Berkeley Black Student Union wants to rename hall after convicted cop killer
The Berkeley Black Student Union wants to rename Barrows Hall, named after a former chancellor, to Shakur Hall after Assata Shakur, a member of the FBI's most-wanted list and a convicted cop killer.
The University of California, Berkeley Black Student Union (BSU) is demanding Barrows Hall, named after former Chancellor David Barrows, be renamed to Shakur Hall after Assata Shakur, a member of the FBI’s most-wanted list and a convicted cop killer.
The demand is one of a series of requests to allegedly reduce “hostility” against black students at the university.
Most of the demands, which can be found online at SFGate, aim to improve recruitment and retention of black student at UC Berkeley by creating a resource center to help black students, hiring two black staff members for the admission committee, and hiring two black psychologists who understand “the racially hostile campus climate at this university.”
In 1979, a New Jersey jury convicted Shakur of killing a state trooper. She escaped prison and fled to Cuba, leading the FBI to place her on its most wanted list.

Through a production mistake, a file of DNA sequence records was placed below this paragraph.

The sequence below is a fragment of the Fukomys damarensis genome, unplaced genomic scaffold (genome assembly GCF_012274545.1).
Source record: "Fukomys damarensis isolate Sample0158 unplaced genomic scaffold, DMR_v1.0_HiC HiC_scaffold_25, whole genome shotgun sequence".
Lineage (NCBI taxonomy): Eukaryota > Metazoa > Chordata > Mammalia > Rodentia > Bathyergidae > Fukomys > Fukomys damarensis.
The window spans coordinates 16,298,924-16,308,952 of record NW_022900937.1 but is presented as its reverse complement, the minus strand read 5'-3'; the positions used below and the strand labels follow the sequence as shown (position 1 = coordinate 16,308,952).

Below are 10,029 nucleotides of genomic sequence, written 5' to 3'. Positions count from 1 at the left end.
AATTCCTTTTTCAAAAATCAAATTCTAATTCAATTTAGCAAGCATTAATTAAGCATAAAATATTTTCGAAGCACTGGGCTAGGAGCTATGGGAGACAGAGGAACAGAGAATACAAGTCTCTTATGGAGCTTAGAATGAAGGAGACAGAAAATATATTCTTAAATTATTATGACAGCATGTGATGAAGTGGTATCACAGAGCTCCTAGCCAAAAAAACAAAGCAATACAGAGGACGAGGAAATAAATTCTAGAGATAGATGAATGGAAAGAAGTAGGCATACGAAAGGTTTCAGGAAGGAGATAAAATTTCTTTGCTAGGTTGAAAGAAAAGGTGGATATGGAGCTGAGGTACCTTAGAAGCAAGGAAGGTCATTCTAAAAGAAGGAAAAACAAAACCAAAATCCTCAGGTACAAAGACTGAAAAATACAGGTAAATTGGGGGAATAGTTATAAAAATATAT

The BSU views Shakur as an “icon of resistance within oppressed communities (who) represents black resilience in the face of state-sanctioned violence,” according to BSU spokesperson Cori McGowens.
The Black Student Union also demands UC Berkeley “immediately create a committee to recommend, by April 8, ways to aggressively recruit and retain black staff and faculty.”
As reported by The Daily Californian a few days after the demands were made, the BSU sent out a press release demanding a response from the Chancellor Nick Dirks, giving him less than a week to respond.
“If we do not receive a written response from Chancellor (Nick) Dirks addressing in detail each of our individual demands as they were presented, by 5 p.m. Tuesday, March 17, we will understand that the Chancellor has not prioritized the dire needs of Black students on this campus,” the BSU stated in the press release.
Dirk’s spokesperson referred them to a letter issued March 10, where he listed actions the university intended actions to help black students.
“Too many students have told us about being excluded from study groups, ignored during class discussions, verbally harassed at parties and social events, and feeling, in a general sense, vulnerable, isolated, and invisible. This is something we deplore,” Dirks stated in the letter.
Dirks made no comment regarding the renaming of Barrows Hall.
“We will persevere until we get what we need and what we deserve,” Gabby Shuman, the BSU co-chair of political affairs said, also adding that the issue is “an emergency…requiring immediate attention.”
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